New Treasury Guidance for 20% Deduction for Rental Activity

The Treasury recently delivered clarity and good news for owners of rental real estate regarding available deductions for rental income under the 2017 Tax Cuts and Jobs Act.

The Tax Cuts and Jobs Act introduced many significant changes to the tax code. One of the most notable provisions was IRC section 199A, which provides an income tax deduction for many non-corporate taxpayers equal to 20% of income from a “qualified trade or business.” Although many types of commercial activity clearly fall within this definition, it was unclear whether income from rental real estate would qualify.

Under newly issued IRS Notice 2019-7, owners of rental real estate are provided the following list of “safe harbor” conditions which, if met, will ensure the rental income will be considered coming from a “qualified trade or business” eligible for the 20% income tax deduction:

(1)   Separate books and records are maintained to reflect income and expenses for each rental real estate enterprise;

 (2)   At least 250 hours of rental services are performed each year;

 (3)   Taxpayer maintains contemporaneous records, including time reports, logs, or similar documents regarding the nature of the rental services (who performed the service, hours spent, description of services), and such records made available for IRS inspection upon request.

The Treasury Regulation further provides that the 250 hours of “rental services” will include services performed by owners, their employees, and their independent contractors for property maintenance, repairs, rent collection, payment of expenses, provision of services to tenants, and efforts to rent the property. Not included are investment-type activities, such as obtaining financing, making capital improvements, acquiring property, evaluating financial performance, and commuting to rental properties.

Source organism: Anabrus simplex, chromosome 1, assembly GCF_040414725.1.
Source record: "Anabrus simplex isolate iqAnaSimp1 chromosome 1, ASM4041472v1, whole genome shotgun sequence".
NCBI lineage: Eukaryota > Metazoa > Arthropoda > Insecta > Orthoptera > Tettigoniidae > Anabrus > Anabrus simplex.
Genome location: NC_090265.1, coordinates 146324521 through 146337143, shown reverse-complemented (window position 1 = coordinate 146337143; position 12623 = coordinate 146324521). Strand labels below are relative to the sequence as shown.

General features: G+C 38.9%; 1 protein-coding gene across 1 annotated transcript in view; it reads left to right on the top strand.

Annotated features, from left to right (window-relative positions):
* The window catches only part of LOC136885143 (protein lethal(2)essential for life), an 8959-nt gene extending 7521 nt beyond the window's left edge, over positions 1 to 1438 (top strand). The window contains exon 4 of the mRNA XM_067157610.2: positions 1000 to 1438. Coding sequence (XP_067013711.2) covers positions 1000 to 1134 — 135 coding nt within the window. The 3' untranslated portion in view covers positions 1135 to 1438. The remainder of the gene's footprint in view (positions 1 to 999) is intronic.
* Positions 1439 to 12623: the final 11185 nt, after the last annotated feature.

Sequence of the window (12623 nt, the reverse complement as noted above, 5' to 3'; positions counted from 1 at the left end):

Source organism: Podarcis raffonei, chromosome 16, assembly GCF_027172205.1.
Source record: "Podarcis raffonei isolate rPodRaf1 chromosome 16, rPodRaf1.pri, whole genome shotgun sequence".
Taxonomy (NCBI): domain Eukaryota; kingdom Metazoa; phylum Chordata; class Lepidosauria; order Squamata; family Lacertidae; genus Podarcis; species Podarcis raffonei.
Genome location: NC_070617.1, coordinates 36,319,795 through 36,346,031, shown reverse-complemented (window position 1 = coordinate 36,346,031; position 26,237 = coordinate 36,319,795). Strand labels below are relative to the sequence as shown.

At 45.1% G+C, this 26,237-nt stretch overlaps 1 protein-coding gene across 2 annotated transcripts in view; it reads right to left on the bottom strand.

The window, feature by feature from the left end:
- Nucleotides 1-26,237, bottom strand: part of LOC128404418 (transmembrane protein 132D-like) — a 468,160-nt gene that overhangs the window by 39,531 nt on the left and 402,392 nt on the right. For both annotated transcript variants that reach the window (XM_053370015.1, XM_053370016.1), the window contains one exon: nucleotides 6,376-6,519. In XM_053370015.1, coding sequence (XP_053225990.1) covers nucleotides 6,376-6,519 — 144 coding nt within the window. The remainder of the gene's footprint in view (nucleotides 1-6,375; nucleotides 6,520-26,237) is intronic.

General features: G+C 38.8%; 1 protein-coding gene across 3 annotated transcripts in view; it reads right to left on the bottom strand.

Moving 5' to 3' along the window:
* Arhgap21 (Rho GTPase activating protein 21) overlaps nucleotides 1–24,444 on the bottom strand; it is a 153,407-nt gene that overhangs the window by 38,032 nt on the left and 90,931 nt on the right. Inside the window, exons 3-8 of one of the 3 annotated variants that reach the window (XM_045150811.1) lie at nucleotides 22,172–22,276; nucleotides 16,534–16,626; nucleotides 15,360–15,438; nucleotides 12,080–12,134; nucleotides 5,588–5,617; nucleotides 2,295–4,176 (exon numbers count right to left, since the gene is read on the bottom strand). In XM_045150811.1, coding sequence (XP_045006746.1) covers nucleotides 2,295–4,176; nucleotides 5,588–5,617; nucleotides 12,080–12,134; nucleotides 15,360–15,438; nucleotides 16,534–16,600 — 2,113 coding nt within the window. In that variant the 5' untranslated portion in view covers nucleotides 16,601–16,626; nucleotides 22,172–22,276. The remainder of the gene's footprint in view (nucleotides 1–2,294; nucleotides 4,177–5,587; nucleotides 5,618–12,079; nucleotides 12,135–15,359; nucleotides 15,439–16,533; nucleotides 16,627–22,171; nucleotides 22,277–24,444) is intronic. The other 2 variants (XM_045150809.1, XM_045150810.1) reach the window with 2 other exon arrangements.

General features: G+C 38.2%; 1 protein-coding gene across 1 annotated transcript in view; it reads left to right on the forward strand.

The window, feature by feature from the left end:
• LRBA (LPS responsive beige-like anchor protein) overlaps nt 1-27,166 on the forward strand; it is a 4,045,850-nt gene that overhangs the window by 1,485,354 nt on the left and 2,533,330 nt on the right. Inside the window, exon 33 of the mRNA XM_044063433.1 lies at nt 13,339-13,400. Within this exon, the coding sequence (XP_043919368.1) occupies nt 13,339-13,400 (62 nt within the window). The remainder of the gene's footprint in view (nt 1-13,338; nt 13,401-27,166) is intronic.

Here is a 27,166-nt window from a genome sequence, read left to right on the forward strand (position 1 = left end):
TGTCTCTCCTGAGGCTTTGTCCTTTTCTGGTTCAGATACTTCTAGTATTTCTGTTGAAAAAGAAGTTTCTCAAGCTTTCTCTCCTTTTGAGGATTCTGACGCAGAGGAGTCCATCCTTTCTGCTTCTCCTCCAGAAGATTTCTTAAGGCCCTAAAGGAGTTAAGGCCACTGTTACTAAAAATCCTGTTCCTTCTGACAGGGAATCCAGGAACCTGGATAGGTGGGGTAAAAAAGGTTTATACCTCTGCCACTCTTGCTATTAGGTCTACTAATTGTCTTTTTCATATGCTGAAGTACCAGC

Taxpayers who meet the above conditions will fall within the “safe harbor” meaning their rental income will be considered income from a qualified trade or business. However, there are two major exceptions to the safe harbor:

(1)   Real estate used by the taxpayer as a residence for any part of the year is not eligible for the safe harbor;

(2)   Real estate subject to a “triple-net” lease is not eligible for the safe harbor.

Even if the conditions of the safe harbor are not met, it is possible the rental income can still be considered from a qualified trade or business. As a technical matter, under IRC section 199A (the statute providing the 20% deduction), a “trade or business” will have the same meaning as a “trade or business” under IRC section 162 (the statute regarding deductions of business expenses). This definition was the subject of the U.S. Supreme Court case Commissioner v. Groetzinger, where the court held that a gambler making wagers on greyhound races was engaged in a “trade or business” since the gambler was gambling full-time and was motivated by profit in the activity. The IRS website currently memorializes this reasoning simply as: “a trade or business is generally an activity carried on for a livelihood or in good faith to make a profit.” Taxpayers who do not meet the conditions of the “safe harbor” will bear the burden in proving their particular rental activity constitutes a qualified trade or business.

While the safe harbor offers clarity, it may prove more valuable for owners of rental real estate in coming years, presuming many taxpayers will not have kept “contemporaneous records” of their rental activities during 2018 and will be better positioned to document their rental activity moving forward. Also, it should be noted that meeting the “trade or business” requirement (whether under the safe harbor or otherwise) is only one of several conditions for the 20% deduction under IRC section 199A, which includes limitations or phase-outs based on taxpayer’s income, W-2 wages paid, and basis of property.

GVM Law LLP has assisted clients with estate planning, business, and tax matters for over 40 years. For more information please contact Jeffrey Stephens or one of the other attorneys in the Roseville or Napa Valley offices.

Written by- Jeffrey Stephens